Health systems struggle with fragmented systems of care. Interoperability between hospital and primary care physicians’ data is often lacking, resulting in
To enable effective integrated care, patients, hospital physicians and referrers should have access to relevant data sets via secure digital front doors. Caregivers should be supported with remote assistance and telehealth and home monitoring should be used to improve patient outcomes.
1. Limited use of person data and social determinants in care plan
Enable patient self-management:
Give patients the information they need to improve their self-management. Healthcare providers should create or partner with existing health and wellness platforms to keep patients informed about and engaged with their own care.
2. Limited engagement outside of healthcare setting
Expand use of tele-health and home monitoring technologies. More frequent touch points between patients and their care teams can fine-tune treatment, especially of chronic conditions.
3. Cybersecurity risks in data exchange
Build a secure digital front door:
A secure digital front door can make it easy for patients to set up (and keep) those telehealth appointments. Follow-up from care teams becomes an ongoing process, rather than a note after an annual appointment.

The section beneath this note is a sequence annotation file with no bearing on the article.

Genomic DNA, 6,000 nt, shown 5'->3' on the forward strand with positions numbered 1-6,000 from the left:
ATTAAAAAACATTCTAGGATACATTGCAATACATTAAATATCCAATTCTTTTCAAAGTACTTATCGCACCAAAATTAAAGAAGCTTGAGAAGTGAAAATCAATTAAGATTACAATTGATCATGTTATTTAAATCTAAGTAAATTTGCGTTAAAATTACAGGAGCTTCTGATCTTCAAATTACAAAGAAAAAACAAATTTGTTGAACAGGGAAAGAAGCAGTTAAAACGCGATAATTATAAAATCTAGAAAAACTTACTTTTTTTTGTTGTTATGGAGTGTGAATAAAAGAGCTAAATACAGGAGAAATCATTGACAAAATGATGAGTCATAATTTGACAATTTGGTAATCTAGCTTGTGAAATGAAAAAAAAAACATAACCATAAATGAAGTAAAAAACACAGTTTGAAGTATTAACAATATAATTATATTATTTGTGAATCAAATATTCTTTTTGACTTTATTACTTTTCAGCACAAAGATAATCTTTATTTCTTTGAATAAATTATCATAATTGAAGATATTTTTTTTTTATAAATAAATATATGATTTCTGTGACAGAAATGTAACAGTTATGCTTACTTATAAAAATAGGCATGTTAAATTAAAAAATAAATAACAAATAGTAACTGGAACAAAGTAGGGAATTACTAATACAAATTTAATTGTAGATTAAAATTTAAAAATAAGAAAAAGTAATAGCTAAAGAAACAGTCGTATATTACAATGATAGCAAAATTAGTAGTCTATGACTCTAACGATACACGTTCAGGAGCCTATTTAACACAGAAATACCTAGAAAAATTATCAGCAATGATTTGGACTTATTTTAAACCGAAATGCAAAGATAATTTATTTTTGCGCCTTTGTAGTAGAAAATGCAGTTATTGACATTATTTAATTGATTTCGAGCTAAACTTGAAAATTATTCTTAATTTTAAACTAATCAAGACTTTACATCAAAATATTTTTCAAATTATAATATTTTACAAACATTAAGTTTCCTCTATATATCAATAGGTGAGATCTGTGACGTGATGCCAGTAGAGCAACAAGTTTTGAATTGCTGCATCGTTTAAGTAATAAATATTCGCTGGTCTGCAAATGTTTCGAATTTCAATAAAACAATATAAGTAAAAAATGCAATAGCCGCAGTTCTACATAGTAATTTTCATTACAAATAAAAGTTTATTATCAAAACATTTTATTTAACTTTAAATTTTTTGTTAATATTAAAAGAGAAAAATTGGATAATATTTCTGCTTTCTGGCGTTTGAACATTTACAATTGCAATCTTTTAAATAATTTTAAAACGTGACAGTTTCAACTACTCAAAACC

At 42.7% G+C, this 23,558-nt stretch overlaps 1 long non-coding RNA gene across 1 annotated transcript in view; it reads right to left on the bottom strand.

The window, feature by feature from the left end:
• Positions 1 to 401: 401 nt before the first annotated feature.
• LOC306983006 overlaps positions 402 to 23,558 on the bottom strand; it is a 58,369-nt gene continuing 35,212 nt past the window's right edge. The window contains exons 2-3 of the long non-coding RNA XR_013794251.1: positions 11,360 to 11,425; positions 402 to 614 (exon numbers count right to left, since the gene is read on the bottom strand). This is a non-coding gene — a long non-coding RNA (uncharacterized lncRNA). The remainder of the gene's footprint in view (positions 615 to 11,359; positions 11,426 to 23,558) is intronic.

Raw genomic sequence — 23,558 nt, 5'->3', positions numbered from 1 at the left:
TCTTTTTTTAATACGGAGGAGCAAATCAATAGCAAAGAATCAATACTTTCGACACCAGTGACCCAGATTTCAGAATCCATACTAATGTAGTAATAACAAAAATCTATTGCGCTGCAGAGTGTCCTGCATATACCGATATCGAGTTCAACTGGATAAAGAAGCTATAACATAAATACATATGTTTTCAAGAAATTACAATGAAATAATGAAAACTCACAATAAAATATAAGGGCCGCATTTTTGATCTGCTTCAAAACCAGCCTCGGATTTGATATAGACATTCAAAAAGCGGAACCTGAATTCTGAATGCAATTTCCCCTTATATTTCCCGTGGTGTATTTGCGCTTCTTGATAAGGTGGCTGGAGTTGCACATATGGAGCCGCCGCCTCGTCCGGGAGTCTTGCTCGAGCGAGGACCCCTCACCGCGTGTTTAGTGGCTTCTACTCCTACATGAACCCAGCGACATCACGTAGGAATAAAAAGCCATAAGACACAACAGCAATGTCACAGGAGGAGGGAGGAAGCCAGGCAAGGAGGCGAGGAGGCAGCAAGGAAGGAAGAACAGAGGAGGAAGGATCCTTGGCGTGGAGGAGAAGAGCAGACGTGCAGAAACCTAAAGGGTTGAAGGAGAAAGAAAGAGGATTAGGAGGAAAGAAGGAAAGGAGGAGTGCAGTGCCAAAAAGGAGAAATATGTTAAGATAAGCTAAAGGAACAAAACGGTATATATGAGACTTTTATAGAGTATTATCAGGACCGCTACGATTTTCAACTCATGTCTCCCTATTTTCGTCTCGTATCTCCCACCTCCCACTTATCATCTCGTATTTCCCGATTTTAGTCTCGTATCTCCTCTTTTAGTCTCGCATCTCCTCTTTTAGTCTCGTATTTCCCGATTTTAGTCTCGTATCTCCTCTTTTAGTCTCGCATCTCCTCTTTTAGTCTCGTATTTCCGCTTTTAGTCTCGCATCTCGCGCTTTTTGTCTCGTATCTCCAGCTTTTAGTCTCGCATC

4. Information loss during care transitions
Foster knowledge exchange:
It’s also important to increase communication and sharing among members of the patient’s care team, including their primary care physician, specialists, and hospital staff as appropriate. Lab results, imaging, EHR data, home monitoring data, and more should be readily available, in a secure way, to all appropriate care team members.
5. Variable access to the right clinician at the right time
Remote assistance from clinical specialists and e-learning programs can help caregivers become skilled contributors to the patient’s care and improve patient access to healthcare.
A central, smart platform with real time, secure information flow can enable care continuity.
This type telemedicine connects care teams and patients without putting them in potentially infectious situations. Two experts share their insights on the potential and challenges of virtual ward rounds before, during and after the COVID-19 pandemic.